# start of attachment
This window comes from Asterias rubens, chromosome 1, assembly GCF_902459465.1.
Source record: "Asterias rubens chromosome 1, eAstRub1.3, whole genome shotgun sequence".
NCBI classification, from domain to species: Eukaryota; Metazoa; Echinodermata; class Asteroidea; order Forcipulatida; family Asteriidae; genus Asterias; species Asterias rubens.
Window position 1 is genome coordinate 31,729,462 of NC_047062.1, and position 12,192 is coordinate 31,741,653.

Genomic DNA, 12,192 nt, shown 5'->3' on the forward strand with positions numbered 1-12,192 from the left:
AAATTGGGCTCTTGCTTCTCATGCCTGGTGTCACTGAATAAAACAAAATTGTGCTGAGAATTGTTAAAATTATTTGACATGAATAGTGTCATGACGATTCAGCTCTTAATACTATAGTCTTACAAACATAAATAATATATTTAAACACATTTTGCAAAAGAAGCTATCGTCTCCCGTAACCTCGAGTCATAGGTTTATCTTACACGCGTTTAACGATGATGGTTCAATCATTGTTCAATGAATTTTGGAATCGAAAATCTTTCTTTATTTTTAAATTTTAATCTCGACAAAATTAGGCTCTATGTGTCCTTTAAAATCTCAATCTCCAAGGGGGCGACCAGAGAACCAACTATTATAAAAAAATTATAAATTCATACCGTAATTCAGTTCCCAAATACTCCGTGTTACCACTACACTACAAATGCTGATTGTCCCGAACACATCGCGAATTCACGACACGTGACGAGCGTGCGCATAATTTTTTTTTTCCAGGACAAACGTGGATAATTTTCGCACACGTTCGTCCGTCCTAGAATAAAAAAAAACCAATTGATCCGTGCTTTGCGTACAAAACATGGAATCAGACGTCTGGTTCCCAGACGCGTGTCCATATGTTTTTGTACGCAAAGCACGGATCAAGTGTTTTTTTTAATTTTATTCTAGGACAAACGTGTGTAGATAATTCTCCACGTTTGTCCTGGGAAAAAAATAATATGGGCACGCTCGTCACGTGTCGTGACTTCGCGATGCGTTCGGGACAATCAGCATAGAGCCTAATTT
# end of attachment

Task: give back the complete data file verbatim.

This window comes from Asterias rubens, chromosome 1, assembly GCF_902459465.1.
Source record: "Asterias rubens chromosome 1, eAstRub1.3, whole genome shotgun sequence".
NCBI classification, from domain to species: Eukaryota; Metazoa; Echinodermata; class Asteroidea; order Forcipulatida; family Asteriidae; genus Asterias; species Asterias rubens.
Window position 1 is genome coordinate 31,729,462 of NC_047062.1, and position 12,192 is coordinate 31,741,653.

Genomic DNA, 12,192 nt, shown 5'->3' on the forward strand with positions numbered 1-12,192 from the left:
AAATTGGGCTCTTGCTTCTCATGCCTGGTGTCACTGAATAAAACAAAATTGTGCTGAGAATTGTTAAAATTATTTGACATGAATAGTGTCATGACGATTCAGCTCTTAATACTATAGTCTTACAAACATAAATAATATATTTAAACACATTTTGCAAAAGAAGCTATCGTCTCCCGTAACCTCGAGTCATAGGTTTATCTTACACGCGTTTAACGATGATGGTTCAATCATTGTTCAATGAATTTTGGAATCGAAAATCTTTCTTTATTTTTAAATTTTAATCTCGACAAAATTAGGCTCTATGTGTCCTTTAAAATCTCAATCTCCAAGGGGGCGACCAGAGAACCAACTATTATAAAAAAATTATAAATTCATACCGTAATTCAGTTCCCAAATACTCCGTGTTACCACTACACTACAAATGCTGATTGTCCCGAACACATCGCGAATTCACGACACGTGACGAGCGTGCGCATAATTTTTTTTTTCCAGGACAAACGTGGATAATTTTCGCACACGTTCGTCCGTCCTAGAATAAAAAAAAACCAATTGATCCGTGCTTTGCGTACAAAACATGGAATCAGACGTCTGGTTCCCAGACGCGTGTCCATATGTTTTTGTACGCAAAGCACGGATCAAGTGTTTTTTTTAATTTTATTCTAGGACAAACGTGTGTAGATAATTCTCCACGTTTGTCCTGGGAAAAAAATAATATGGGCACGCTCGTCACGTGTCGTGACTTCGCGATGCGTTCGGGACAATCAGCATAGAGCCTAATTT